Cigarettes were most affordable in Taipei and Tokyo, according to a worldwide study that found tobacco taxes aren't high enough to deter ...
Cigarettes were most affordable in Taipei and Tokyo, according to a worldwide study that found tobacco taxes aren't high enough to deter smoking in More than half of the 60 cities surveyed.
The study compaRed cigarette prices with median incomes to determine affordability. In New York, Seoul, Amsterdam, Rome and 30 other cities, affordability was ``high,'' according to the study by Ming-Yue Kan, a researcher at the Committee on Youth Smoking Prevention in Hong Kong. Cigarettes were least affordable in Kiev, Beijing and Shanghai.
``Most cities within high-income economies have a high cigarette affordability level,'' said the study, published in the journal Tobacco Control this month. ``As the newly emerging economies approach high income levels, immediate measures should be taken to avoid a duplication of the experiences of their pRedecessors. Tax increases should be given high priority.''
Tobacco is the world's second-biggest cause of death, killing about 5 million people worldwide each year, according to the World Health Organization. That figure may double by 2020 if current smoking patterns continue, the WHO said on its Web site.
Smoking is linked to chronic diseases including cancer, emphysema, heart attack and stroke, according to the Geneva-based agency.
In the study, Kan defined the affordability of Cigarettes as the ratio of the price of one pack of Cigarettes to daily income. Cigarette prices in 2006 came from the Economist Intelligence Unit and income was calculated using the mean of the seven occupations with the loWest daily wage from a survey published by the Swiss bank UBS AG last year.
Cities with the loWest cigarette prices include Manila, Bogota and Bratislava, Slovakia. The most expensive are Oslo, Dublin, Sydney and Auckland.
China has about 350 million smokers -- equal to the combined population of Russia, Germany and Japan. Though Cigarettes kill about 1 million people a year there, doctors say the country may struggle to kick the habit because the tobacco industry contributes More than $30 billion to the government's annual revenue and helps support the economies of some of China's poorest provinces.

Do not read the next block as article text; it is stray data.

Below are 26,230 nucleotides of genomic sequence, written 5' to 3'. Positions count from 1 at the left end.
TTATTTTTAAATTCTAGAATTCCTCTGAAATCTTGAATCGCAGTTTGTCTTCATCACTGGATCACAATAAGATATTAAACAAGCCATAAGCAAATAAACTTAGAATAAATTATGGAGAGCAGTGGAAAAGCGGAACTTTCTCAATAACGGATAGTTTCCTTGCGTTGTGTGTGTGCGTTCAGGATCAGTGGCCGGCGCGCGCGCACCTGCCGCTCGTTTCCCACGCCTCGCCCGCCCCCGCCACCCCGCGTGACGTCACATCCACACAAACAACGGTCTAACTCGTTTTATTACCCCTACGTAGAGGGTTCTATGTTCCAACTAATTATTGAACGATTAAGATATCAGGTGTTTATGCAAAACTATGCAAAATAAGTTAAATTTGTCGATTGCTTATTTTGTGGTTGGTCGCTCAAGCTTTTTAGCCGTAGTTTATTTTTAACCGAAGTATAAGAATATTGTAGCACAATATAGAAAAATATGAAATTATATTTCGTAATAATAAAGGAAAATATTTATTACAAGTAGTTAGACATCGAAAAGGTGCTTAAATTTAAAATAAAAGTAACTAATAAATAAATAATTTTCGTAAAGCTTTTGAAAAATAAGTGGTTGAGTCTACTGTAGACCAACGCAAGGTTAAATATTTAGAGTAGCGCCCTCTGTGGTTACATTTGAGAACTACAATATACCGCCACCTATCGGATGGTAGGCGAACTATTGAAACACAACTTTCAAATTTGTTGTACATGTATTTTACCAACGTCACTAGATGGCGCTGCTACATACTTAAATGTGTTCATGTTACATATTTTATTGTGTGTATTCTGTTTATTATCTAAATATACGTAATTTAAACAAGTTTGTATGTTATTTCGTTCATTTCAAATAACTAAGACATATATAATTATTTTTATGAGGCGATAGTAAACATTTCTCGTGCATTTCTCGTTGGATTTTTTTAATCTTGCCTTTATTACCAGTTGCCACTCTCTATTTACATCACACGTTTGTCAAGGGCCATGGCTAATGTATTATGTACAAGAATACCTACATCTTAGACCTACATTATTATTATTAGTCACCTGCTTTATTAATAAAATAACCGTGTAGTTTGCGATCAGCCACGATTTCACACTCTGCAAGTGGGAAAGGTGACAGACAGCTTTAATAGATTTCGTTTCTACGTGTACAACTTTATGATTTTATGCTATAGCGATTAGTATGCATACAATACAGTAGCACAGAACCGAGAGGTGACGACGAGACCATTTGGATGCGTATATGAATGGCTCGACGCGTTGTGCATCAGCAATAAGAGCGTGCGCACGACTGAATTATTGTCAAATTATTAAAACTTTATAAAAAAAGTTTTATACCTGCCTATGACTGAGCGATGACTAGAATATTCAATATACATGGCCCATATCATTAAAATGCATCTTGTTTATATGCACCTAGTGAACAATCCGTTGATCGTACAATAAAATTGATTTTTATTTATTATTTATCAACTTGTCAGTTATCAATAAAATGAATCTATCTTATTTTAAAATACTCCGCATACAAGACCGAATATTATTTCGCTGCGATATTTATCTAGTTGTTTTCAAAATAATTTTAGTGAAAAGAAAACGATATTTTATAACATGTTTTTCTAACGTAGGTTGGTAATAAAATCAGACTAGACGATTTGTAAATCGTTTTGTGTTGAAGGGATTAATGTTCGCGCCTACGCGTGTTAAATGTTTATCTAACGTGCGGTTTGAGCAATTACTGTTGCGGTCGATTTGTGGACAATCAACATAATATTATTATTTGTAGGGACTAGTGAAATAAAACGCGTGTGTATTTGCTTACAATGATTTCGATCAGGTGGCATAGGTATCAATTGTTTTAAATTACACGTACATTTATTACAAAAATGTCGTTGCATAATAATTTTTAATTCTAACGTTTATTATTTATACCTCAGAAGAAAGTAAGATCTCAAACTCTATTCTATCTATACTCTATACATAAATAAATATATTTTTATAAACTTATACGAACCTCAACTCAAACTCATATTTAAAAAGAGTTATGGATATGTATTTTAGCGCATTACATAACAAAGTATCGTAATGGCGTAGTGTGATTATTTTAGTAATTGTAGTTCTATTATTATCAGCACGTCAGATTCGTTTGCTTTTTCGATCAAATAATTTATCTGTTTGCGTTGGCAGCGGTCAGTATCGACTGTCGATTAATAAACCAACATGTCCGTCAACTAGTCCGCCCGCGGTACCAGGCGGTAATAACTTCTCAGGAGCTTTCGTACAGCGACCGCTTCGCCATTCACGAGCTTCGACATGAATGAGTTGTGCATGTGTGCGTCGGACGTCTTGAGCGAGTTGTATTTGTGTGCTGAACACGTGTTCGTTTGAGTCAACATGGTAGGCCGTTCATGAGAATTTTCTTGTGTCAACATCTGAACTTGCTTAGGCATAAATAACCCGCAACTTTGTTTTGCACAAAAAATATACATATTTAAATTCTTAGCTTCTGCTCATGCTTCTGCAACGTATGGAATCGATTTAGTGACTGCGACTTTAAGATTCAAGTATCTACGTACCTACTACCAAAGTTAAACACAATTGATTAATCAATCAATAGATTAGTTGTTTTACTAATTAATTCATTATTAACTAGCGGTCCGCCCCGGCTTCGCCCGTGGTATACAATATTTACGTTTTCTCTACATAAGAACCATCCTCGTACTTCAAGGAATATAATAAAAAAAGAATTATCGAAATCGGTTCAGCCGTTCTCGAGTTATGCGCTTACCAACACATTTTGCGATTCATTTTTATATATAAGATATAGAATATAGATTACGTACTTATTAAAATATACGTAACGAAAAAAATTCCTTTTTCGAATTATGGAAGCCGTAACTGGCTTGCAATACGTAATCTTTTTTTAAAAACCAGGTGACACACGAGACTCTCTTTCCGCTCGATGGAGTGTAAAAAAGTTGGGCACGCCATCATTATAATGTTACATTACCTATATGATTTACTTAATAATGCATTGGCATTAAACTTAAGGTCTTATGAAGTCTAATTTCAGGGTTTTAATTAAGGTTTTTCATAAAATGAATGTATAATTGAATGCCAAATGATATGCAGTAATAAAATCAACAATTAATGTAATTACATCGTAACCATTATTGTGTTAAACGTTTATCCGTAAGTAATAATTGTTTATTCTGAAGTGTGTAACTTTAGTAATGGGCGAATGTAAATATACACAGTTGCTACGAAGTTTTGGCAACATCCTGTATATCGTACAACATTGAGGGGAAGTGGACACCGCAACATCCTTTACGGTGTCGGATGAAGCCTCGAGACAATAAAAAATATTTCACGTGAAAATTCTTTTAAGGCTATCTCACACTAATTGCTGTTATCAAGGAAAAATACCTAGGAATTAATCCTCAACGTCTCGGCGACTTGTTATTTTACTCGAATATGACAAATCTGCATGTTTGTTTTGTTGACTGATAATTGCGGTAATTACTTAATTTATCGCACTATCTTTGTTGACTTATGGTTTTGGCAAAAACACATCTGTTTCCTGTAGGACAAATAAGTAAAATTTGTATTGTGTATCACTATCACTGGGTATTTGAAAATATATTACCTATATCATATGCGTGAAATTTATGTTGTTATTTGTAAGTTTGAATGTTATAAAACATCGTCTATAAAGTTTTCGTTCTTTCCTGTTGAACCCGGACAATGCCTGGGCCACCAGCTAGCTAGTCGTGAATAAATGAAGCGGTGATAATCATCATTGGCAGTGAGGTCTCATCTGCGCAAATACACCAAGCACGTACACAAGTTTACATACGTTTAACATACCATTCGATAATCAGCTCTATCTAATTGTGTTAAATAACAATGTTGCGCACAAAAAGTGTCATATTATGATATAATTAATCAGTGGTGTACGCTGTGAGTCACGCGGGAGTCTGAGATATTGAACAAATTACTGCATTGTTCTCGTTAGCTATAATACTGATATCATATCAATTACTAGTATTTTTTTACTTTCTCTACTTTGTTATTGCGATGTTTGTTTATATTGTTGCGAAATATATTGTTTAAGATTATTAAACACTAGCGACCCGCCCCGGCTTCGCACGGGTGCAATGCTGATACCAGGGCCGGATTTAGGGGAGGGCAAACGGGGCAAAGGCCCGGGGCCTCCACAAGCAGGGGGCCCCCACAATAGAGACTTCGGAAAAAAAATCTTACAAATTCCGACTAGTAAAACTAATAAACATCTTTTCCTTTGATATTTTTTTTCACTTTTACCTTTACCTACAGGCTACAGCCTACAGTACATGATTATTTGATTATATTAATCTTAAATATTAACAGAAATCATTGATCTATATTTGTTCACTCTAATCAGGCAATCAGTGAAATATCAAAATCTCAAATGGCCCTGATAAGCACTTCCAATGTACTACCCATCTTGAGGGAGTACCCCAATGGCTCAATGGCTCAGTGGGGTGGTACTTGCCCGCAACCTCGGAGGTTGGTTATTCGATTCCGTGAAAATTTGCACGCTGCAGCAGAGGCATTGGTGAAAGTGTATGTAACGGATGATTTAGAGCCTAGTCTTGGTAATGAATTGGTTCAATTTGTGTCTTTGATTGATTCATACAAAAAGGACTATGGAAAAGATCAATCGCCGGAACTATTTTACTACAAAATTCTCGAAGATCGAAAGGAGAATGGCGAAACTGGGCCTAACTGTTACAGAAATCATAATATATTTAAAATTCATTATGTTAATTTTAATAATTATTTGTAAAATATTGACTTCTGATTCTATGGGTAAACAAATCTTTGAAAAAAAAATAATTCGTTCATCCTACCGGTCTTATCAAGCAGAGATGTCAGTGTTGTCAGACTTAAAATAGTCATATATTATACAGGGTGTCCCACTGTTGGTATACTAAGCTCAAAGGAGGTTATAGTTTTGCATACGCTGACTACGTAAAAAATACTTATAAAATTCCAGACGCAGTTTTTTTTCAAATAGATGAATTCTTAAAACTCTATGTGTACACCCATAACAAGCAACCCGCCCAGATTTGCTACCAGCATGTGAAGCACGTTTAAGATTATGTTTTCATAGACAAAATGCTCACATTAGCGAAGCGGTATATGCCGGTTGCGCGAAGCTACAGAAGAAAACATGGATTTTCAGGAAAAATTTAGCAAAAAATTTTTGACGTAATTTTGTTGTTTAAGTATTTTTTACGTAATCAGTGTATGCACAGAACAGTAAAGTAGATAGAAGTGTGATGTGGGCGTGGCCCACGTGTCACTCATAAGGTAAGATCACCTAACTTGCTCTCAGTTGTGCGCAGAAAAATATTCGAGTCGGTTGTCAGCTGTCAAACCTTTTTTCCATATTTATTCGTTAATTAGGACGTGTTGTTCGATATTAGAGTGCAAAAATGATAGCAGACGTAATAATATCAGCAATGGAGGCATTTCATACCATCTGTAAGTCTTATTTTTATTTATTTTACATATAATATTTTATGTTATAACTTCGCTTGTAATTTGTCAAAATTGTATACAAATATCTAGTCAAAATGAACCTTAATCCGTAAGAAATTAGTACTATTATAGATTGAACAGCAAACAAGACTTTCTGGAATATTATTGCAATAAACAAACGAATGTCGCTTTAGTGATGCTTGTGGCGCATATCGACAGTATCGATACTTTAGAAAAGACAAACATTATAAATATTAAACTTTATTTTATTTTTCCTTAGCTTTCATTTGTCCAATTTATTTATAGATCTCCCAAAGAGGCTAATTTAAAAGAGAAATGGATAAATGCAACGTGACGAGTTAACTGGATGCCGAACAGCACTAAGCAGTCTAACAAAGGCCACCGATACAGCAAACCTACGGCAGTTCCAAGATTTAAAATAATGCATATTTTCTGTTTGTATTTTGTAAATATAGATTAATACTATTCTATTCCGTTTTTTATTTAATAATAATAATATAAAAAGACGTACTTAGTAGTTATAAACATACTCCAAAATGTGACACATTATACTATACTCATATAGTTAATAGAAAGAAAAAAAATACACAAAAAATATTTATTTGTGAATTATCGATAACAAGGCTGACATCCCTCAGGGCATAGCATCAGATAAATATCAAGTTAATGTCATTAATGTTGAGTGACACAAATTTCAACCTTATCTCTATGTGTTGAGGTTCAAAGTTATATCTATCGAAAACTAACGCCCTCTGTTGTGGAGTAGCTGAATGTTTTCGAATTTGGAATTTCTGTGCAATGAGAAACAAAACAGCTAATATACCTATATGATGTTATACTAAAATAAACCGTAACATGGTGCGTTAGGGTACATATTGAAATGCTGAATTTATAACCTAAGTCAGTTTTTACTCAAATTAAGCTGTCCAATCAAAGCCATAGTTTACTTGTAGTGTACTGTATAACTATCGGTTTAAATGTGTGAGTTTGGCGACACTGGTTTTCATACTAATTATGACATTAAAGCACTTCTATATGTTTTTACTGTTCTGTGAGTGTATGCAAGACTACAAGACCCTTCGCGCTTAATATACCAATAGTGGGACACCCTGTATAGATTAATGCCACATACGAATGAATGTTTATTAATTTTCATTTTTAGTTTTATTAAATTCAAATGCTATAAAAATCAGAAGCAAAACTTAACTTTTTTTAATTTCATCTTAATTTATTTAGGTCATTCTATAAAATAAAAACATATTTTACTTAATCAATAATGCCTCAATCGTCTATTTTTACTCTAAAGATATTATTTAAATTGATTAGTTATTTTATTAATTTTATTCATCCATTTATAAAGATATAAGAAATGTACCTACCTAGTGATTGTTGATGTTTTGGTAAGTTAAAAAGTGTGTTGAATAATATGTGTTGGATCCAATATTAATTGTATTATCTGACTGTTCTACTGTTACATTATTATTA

Cigarettes are becoming More affordable in China, where a stock market and property boom helped to boost disposable incomes among urban households by 13.2 percent in the first nine months of this year when adjusted for inflation.
``In a lot of the low-income countries, especially China, the price of Cigarettes is not keeping pace with the rapidly increasing income, and Cigarettes are becoming much More affordable for both youth and poor people,'' said Burke Fishburn, Manila-based regional coordinator for the WHO's Tobacco-Free Initiative.
The Initiative ``generally'' recommends that taxes be 75 to 80 percent of the retail price of a packet of Cigarettes, Fishburn said.
``In terms of preventing the uptake of cigarette smoking and getting people to quit, price or tax is the most effective measure by far,'' he said. `There's a lot of room to increase taxes in both high income and low income countries.''
Money raised through higher cigarette taxes could be used to fund anti-tobacco education campaigns, said Li Cheong-Lung, a project manager with the Committee on Youth Smoking Prevention.
Reducing the affordability of smoking may dissuade young smokers from sharing Cigarettes with friends, limiting one of the main avenues by which young people get Cigarettes, Li said.
The Hong Kong-based organization has received HK$32.66 million in donations from three tobacco companies and the Tobacco Institute of Hong Kong from 2002 to 2007.